Shelby: Of all the emotions in the spectrum, fear is the one least like the rest. The members of all the other Corps earn their rings by feeling; Saint Walker’s unending well of hope earned him the blue ring, Carol Ferris’ persistent love of Hal earned her the violet ring, etc. Even the members of the Indigo tribe, though they originally had their rings forced upon them, have demonstrated that they are who they are because of the compassion they feel for others. The Yellow Corps, however, isn’t made up of extremely frightened people, it is made up of people who cause great fear. It’s a distinction I’ve never really pondered, because it makes sense; who would want to read a story about people who’s only power is being a scaredycat? Tony Bedard has apparently never really pondered it either; unlike every other yellow lantern I’ve ever known, the only way for Kyle to master the power of the Yellow is by being afraid.
Today, Patrick and Mikyzptlk are discussing the Green Lantern: New Guardians 13, originally released October 17th, 2012. This issue is part of the Rise of the Third Army crossover event. Click here for complete Third Army coverage.Patrick: You ever stop to think about how weird the emotional spectrum is? The green power of Will is easy enough to understand, and furthermore, easy enough to understand as a tool used by a superhero. The implication is that all a Green Lantern really needs to do is try hard enough and he’ll be successful. “Will” is abstract, emotionally. But the other pillars of the emotional spectrum are more literal – you’ve got to be scary to make Yellow work for you; you’ve got to genuinely believe that everything will get better to make Blue work for you; and you’ve got to be pissed off to harness the Red. The funny thing about emotions though: you don’t just turn them on and turn them off. Kyle Rayner may have the ability to tap into all the colors of the rainbow, but at what cost?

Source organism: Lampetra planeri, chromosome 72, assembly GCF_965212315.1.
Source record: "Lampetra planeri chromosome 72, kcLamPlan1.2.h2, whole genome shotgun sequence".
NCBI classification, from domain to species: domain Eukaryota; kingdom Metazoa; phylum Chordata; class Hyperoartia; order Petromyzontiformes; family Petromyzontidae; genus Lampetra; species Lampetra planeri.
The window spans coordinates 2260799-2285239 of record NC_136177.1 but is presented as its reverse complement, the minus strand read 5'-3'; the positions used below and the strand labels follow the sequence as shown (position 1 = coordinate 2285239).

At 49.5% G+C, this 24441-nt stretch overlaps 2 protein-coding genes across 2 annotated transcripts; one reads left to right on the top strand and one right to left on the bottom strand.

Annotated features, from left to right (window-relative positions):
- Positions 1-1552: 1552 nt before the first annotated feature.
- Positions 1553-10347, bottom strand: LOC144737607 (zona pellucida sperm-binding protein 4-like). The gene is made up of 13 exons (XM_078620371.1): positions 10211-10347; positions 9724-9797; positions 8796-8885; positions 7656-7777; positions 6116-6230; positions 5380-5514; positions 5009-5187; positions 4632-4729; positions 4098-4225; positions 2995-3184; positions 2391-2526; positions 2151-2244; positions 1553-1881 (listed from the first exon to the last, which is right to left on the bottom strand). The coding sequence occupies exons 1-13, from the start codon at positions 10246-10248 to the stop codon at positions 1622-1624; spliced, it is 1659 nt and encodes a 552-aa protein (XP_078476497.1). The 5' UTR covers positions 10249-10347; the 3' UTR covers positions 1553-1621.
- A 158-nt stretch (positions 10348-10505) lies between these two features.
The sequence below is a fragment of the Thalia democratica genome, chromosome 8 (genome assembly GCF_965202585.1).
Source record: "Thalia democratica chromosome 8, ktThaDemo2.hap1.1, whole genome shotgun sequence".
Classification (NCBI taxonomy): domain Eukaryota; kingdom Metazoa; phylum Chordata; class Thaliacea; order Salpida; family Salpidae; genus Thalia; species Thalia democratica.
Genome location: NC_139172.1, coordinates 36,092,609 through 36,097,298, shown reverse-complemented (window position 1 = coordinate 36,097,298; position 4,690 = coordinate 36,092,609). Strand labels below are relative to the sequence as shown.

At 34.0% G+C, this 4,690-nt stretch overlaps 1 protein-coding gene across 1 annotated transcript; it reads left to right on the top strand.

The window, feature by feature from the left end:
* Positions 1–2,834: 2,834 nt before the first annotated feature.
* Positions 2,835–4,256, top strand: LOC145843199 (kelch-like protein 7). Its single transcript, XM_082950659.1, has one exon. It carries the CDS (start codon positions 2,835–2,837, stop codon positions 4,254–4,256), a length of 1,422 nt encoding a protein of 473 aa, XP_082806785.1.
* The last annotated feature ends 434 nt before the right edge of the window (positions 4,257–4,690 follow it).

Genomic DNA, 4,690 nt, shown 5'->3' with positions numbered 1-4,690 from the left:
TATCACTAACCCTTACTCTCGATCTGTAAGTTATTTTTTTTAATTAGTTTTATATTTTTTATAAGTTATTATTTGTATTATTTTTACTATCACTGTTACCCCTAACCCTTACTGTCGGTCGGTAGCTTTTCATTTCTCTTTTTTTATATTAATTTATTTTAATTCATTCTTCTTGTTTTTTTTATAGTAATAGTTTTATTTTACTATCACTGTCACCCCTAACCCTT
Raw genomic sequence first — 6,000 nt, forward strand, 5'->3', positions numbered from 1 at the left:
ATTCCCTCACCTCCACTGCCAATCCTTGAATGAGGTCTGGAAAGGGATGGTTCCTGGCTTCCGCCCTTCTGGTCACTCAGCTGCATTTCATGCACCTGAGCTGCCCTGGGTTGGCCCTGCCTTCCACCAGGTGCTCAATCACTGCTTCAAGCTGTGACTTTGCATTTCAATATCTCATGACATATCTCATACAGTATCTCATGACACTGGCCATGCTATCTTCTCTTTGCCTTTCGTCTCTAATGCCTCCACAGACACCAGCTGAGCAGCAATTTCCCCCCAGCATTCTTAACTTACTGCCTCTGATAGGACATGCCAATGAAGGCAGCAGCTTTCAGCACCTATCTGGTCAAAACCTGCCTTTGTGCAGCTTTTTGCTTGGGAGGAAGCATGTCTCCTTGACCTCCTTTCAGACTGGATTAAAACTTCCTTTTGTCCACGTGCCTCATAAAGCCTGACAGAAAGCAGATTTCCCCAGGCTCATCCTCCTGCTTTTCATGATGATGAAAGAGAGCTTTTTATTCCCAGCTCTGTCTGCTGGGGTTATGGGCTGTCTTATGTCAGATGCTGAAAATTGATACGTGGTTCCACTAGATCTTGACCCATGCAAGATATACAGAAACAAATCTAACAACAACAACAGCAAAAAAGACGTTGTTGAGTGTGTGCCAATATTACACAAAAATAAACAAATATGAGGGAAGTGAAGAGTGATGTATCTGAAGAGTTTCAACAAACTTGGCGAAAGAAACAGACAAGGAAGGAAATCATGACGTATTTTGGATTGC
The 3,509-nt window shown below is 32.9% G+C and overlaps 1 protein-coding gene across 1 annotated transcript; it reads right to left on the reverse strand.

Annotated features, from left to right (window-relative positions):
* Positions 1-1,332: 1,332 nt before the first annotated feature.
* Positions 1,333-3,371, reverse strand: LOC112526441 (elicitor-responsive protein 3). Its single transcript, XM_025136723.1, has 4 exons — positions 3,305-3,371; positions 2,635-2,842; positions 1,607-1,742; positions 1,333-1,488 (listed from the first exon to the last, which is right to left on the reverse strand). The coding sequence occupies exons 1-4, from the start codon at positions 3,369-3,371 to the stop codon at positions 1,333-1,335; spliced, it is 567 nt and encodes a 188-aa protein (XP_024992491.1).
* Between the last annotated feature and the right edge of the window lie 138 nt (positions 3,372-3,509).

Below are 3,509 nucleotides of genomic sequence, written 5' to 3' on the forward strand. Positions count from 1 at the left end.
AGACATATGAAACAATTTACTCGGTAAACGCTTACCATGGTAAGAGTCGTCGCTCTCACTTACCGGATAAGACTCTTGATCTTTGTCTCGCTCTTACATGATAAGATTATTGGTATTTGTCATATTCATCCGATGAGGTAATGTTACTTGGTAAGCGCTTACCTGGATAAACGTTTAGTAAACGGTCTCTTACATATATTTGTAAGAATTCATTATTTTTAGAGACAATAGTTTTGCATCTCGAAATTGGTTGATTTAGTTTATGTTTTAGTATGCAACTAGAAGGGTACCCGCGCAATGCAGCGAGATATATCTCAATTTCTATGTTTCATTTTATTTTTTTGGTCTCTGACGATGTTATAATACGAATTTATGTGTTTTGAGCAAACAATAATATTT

Today, Drew and Patrick are discussing Green Lantern: New Guardians 0, originally released September 19, 2012. Green Lantern: New Guardians 0 is part of the line-wide Zero Month.
Drew: Green Lantern subverted our expectations for zero month, delivering an origin story for a brand new Green Lantern, but one that cleverly fits within the overall narrative of the series. As DC’s Chief Creative Officer, Geoff Johns likely played a key role in determining if and when the event took place, so it’s understandable that he would come up with something that was largely an exception to the rule, both in terms of narrative elegance and the concept of a “before issue #1″ story. What’s brilliant about Green Lantern 0 is that it really couldn’t have been any other story — Johns killed the hero in the previous issue, eliminating much narrative interest in returning to his past. Green Lantern: New Guardians 0 pulls a very similar trick, but as a team title, it doesn’t need to go through the trouble of “killing” the hero — simply dissolving the team will do just fine. Continue reading →